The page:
Implementing Stage-Gate Part 2: Designing Your Stage-Gate Process
Collaboration is the key to designing a well-functioning Stage-Gate process
12 December 2019

Welcome to part two of our three-part “Implementing Stage-Gate” blog series. If you’ve been following along closely thus far, you’ve likely learned that implementing Stage-Gate doesn’t just happen overnight. For starters, you need to get all of your key stakeholders onboard and then work in lock step with your task force to define your Stage-Gate requirements. Once you’ve got this in place, you can begin building a Stage-Gate process perfectly tailored to your business.

Just as a friendly reminder, implementing Stage-Gate is roughly a three-part process:

Part 1: Defining your Stage-Gate requirements.
Part 2: Designing your Stage-Gate process (this article)
Part 3: Implementing your Stage-Gate process


Here, we will focus on Part 2: Designing your Stage-Gate process. While this may sound like the “fun” or “easy” part of Stage-Gate implementation, if not done correctly, you’ll likely end up with a process that doesn’t drive the results you expect. As Robert Cooper so aptly puts it:

“Your task force’s most important goal is implementation of a world-class new product process. But if your goal is merely to design the perfect innovation process, you’ll probably succeed at that goal but fail overall. From the minute your task force meets to map out your new process, every effort must be made to ensure implementation. And that means you must involve and engage the user community—gatekeepers, team leaders, and project team members—in the design of the new process.”
> Robert G. Cooper, Winning at New Products, 5th Edition, 2017

 

Stage-Gate design in two critical round

Today, people seem to want to make fast and swift progress in practically everything they do. Unfortunately, implementing Stage-Gate isn’t as easy as simply lifting a generic model from a book or copying what another company has already implemented. The truth is, every business is different and, as such, every business must identify what the right Stage-Gate process should be to achieve its own business and productivity goals.

Additionally, as we’ve said many times before, all key stakeholders, especially those within your core task force, must be involved every step of the way. Ownership is one of the biggest obstacles to implementation and adoption. When the people who will ultimately be affected by Stage-Gate feel like they’ve had their hand in defining the process, they’re much more likely to get onboard once it has been implemented.

This is why we oftentimes like to break Stage-Gate design into two distinct rounds:

Round 1: Conceptual Design

Set aside one to two days to work closely with your task force and tackle the first phase of Stage-Gate design decision-making. The purpose of this is to get the entire task force on the same page, so they can go back to their respective teams to get buy-in and additional input afterward. Generally speaking, the task force should leave this work session with the following:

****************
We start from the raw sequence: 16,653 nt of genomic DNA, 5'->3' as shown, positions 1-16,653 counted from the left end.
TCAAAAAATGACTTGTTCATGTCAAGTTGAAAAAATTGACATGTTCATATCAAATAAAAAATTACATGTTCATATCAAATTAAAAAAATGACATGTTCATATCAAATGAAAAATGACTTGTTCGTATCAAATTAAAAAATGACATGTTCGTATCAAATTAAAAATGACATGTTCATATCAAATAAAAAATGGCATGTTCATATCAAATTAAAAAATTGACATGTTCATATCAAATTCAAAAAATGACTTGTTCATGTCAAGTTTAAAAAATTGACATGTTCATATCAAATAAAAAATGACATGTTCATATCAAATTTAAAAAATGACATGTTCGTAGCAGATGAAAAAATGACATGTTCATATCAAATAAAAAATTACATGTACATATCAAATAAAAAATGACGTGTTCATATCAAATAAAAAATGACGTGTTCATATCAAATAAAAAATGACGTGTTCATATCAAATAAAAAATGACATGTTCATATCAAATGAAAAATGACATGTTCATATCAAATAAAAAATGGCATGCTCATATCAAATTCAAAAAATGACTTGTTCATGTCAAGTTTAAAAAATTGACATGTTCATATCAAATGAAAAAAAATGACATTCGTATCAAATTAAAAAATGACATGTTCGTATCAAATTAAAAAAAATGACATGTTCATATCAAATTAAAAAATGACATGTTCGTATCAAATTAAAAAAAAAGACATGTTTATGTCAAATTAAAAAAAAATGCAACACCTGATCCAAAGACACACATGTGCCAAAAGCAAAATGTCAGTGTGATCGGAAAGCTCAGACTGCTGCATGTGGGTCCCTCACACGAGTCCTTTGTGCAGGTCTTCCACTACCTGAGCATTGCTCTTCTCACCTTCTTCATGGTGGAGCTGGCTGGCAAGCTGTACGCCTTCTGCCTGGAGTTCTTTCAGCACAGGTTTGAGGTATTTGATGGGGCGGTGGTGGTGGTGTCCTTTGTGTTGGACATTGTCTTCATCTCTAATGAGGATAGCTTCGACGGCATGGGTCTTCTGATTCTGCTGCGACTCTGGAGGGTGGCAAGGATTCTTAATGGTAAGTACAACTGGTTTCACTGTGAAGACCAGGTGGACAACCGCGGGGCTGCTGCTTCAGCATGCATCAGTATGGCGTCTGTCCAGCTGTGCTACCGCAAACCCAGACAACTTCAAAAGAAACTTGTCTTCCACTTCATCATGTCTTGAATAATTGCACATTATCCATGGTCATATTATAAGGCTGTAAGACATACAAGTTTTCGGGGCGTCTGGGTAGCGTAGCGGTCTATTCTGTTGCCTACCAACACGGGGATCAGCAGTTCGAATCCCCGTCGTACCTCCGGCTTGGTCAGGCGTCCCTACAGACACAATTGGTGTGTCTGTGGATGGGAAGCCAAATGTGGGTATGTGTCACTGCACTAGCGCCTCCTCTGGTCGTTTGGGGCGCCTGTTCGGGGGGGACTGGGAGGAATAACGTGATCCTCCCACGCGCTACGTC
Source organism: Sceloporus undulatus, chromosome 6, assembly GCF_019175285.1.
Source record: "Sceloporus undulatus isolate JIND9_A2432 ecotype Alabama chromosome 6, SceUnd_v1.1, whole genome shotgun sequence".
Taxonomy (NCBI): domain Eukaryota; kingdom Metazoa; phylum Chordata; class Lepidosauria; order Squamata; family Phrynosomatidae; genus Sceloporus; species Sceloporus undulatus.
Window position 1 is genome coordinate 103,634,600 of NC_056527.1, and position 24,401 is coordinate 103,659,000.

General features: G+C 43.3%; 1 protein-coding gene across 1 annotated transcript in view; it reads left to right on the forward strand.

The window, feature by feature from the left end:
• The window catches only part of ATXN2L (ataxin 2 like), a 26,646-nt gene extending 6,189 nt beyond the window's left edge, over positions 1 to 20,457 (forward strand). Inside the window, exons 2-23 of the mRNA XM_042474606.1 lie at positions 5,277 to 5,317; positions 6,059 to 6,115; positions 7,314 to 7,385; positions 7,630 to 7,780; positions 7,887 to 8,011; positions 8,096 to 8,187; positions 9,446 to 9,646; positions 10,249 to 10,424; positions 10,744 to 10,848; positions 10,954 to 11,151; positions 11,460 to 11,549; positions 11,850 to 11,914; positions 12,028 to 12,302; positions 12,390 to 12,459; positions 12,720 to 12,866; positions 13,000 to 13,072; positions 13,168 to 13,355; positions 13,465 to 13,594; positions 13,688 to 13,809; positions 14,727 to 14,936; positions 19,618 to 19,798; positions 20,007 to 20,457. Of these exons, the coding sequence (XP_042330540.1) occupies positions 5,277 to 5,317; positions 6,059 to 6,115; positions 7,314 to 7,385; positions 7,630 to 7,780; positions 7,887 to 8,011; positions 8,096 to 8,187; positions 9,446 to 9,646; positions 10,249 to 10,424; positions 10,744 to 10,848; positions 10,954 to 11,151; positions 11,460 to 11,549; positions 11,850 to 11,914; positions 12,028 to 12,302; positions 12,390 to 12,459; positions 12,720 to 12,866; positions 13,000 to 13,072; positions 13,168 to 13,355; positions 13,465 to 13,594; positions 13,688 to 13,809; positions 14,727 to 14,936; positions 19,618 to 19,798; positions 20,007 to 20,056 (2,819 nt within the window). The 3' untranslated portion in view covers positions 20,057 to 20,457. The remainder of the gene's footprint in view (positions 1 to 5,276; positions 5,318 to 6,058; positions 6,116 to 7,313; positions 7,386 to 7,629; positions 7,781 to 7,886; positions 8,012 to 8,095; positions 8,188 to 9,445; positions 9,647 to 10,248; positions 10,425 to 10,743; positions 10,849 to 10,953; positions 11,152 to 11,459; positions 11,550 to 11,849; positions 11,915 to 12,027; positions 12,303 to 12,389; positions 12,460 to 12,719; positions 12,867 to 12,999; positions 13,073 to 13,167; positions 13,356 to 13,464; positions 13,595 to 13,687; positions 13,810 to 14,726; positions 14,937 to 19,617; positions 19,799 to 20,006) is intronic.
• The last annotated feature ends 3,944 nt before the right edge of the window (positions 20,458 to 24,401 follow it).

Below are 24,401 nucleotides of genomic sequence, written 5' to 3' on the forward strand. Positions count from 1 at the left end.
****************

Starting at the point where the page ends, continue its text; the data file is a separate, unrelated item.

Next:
• Reiterate Stage-Gate mandate from senior leadership
• Map out and agree to a conceptual model of the new process
• Identify a clear purpose for each “stage” of the process
• Outline what activities take place at each “stage”
• Determine the actions at each “gate” as well as who the “gatekeepers” should be
• Agree on next steps

Immediately after, and while the information discussed is still fresh in everyone’s minds, be sure to draft and finalize a working plan that adequately summarizes all of the decisions made by the task force during the work session. This is the document that each task force member will eventually use to “show and tell” progress with their respective extended teams as well as with senior management. The goal here is to elicit feedback and gain buy-in from everyone involved. This can take up to three weeks to complete, so be patient as the work gets shared around.

Round 2: Detailed Design

Now that everyone, including senior management, has had the chance to weigh in with feedback and approve the conceptual design, it’s time to add some proverbial meat to those bones and create a detailed design that will guide your implementation. There are a few core components of this process that must be addressed at this time:

Stage descriptions: The specific actions that take place at each stage.  
Deliverables: The results and deliverables associated at the end of each stage.
Gate descriptions: The specific criteria to be met before passing a gate.
Gate procedures: The gatekeepers (i.e. decision-makers) at each gate and the process by which they evaluate project progress against predetermined gate criteria.
Organization: The makeup of the cross-functional teams and decision-makers (team leads) at each stage as well as its evolution throughout the entire course of a project. 
What’s “in”: The criteria for determining which projects will be governed by the new Stage-Gate process as well as which will not (if any).

As you can imagine, this process, given its detail and complexity, can typically require a few rounds of reviews and refinements—including check-ins with extended teams and senior leaders—before gaining final approval. You should expect to go through approximately three rounds of review before you can tie a bow on your new product process documentation and finally begin building an official Stage-Gate implementation plan—which just so happens to be the final task at this part in the process.

With all this work complete, you are now ready to move onto Part 3: Implementing your Stage-Gate process (coming soon!).